It’s a cool, overcast afternoon at Gaining Grounds Farm, about 60 miles south of Lexington. About 90 people, many of them veterans, farmers, or a combination thereof, are seated under a makeshift tent, taking refuge from a light rain that’s drizzling Gaining Ground's undulating 425 acres.
A group of Kentucky military veteran farmers say they will plant a crop of hemp seeds this week following a federal court hearing.
The Kentucky Agriculture Department had sued the Drug Enforcement Agency over the DEA's seizure of hemp seeds imported for research. A judge ruled that the seeds can be released with the proper permits.
Kentucky’s Agriculture Commissioner says he’s looking forward to a court hearing today over his department’s lawsuit against the federal government. James Comer sued three government agencies—including the U.S. Justice Department—over a 250 pound shipment of hemp seeds being held by federal customs officials in Louisville.
Kentucky Attorney General Jack Conway is offering to assist hemp supporters as the state prepares for the start of a hemp-growing pilot program this year. The pilot projects were made possible by the passage of the United States Farm Bill that was signed into law by the President on Feb. 7.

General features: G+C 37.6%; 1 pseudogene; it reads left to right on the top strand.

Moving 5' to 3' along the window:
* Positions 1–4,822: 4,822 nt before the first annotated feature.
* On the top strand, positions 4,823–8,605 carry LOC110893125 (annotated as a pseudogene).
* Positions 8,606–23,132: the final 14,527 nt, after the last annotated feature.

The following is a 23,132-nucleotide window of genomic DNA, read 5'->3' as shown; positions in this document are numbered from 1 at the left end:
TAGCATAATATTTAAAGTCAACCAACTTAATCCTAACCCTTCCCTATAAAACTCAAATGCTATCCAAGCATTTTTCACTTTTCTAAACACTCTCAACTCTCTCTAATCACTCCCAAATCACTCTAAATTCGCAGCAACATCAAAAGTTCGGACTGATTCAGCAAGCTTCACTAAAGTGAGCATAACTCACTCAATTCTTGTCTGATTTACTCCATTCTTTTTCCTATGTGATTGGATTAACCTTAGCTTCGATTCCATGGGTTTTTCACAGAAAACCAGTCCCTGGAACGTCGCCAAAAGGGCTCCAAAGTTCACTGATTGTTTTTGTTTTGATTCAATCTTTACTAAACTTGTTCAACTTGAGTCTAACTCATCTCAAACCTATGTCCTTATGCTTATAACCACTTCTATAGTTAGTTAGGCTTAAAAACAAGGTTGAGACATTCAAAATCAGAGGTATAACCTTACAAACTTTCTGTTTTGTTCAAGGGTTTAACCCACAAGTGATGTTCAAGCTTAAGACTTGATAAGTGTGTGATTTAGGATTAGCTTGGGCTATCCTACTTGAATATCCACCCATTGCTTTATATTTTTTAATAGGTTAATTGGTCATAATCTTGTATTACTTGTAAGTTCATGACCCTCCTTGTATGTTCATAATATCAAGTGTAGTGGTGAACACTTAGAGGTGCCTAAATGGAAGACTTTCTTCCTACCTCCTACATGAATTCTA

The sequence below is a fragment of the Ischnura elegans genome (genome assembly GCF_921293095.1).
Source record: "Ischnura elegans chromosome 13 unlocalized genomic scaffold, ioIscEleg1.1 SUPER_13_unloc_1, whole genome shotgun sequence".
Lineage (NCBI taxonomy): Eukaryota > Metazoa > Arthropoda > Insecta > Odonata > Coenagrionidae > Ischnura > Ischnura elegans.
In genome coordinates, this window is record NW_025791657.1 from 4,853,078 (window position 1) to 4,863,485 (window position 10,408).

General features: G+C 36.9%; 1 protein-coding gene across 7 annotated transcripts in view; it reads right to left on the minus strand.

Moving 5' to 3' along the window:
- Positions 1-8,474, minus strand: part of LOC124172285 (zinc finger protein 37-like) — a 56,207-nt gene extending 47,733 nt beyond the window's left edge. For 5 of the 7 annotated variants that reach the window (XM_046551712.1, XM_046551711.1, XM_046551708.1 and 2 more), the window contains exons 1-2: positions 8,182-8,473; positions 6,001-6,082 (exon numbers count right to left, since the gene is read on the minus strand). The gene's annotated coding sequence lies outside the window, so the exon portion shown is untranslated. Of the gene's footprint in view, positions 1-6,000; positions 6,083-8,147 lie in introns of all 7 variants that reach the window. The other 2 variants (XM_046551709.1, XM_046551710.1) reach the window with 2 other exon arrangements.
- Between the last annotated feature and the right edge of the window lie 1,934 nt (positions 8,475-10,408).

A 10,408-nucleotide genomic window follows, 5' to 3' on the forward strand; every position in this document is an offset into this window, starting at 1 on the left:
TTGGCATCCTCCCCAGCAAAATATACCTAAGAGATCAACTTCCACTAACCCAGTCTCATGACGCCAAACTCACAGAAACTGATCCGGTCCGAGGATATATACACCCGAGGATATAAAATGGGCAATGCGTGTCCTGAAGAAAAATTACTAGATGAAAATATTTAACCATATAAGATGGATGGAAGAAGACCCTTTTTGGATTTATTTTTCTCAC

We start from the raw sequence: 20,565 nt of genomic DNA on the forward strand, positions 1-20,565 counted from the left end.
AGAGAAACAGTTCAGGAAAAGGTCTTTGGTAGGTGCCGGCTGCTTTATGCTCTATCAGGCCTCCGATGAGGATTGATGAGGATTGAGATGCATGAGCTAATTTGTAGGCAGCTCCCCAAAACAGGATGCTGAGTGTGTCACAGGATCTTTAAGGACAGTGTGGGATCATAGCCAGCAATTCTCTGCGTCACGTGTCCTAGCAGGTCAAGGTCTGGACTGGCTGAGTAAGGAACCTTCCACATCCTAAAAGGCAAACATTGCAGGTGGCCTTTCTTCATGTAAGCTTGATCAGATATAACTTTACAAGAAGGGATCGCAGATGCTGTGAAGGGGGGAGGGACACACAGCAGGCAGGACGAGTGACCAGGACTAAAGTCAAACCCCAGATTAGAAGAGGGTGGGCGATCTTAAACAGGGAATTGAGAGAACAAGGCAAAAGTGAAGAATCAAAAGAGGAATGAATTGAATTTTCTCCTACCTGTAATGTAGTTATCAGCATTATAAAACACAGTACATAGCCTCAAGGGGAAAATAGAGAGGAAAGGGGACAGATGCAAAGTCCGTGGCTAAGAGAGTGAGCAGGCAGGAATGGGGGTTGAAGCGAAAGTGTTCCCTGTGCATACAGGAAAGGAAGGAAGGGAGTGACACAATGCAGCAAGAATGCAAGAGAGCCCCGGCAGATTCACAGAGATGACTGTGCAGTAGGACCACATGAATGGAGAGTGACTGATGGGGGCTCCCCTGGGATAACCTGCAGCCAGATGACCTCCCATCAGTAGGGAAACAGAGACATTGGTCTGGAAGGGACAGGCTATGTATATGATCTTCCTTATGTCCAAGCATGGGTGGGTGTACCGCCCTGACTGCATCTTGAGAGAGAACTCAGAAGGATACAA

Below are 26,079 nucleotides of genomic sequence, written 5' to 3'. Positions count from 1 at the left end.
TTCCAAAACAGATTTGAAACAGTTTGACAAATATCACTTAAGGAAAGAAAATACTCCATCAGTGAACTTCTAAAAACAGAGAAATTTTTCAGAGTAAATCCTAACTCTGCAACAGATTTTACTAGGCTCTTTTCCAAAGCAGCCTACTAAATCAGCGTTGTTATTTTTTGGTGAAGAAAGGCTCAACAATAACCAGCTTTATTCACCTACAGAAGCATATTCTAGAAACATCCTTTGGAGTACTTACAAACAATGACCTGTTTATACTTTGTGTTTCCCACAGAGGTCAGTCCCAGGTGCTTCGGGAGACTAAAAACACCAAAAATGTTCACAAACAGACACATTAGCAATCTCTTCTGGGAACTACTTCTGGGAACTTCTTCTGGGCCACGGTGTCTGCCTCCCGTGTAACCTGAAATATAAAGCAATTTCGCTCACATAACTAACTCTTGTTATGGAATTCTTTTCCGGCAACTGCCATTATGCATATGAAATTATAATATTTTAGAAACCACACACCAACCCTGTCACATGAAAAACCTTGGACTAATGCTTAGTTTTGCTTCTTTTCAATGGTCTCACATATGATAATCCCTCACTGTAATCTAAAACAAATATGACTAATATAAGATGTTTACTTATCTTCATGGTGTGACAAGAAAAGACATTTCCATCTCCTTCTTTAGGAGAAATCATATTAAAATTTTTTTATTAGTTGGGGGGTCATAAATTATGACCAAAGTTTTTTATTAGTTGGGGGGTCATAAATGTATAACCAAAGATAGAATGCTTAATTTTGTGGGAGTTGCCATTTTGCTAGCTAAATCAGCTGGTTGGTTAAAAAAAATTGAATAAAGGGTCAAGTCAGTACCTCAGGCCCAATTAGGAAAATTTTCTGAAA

An amendment legalizing hemp production for research has made it into the Farm Bill that will be up for a vote soon in Congress. The amendment, co-sponsored by Kentucky Congressman Thomas Massie, allows universities and state agriculture departments to grow hemp for study purposes.
A leading Kentucky politician is weighing the idea of legalizing medical marijuana in the state.
House Speaker Greg Stumbo said today he's leaning toward supporting the use of medicinal marijuana and that the topic is worth debating. Legislation to legalize medical marijuana has been introduced in the General Assembly in the past but has never received the support needed to pass.
Stumbo raised the issue after Attorney General Jack Conway sent an advisory letter to Governor Steve Beshear, Agriculture Commissioner James Comer and other state leaders to clarify current law related to marijuana’s cousin, hemp.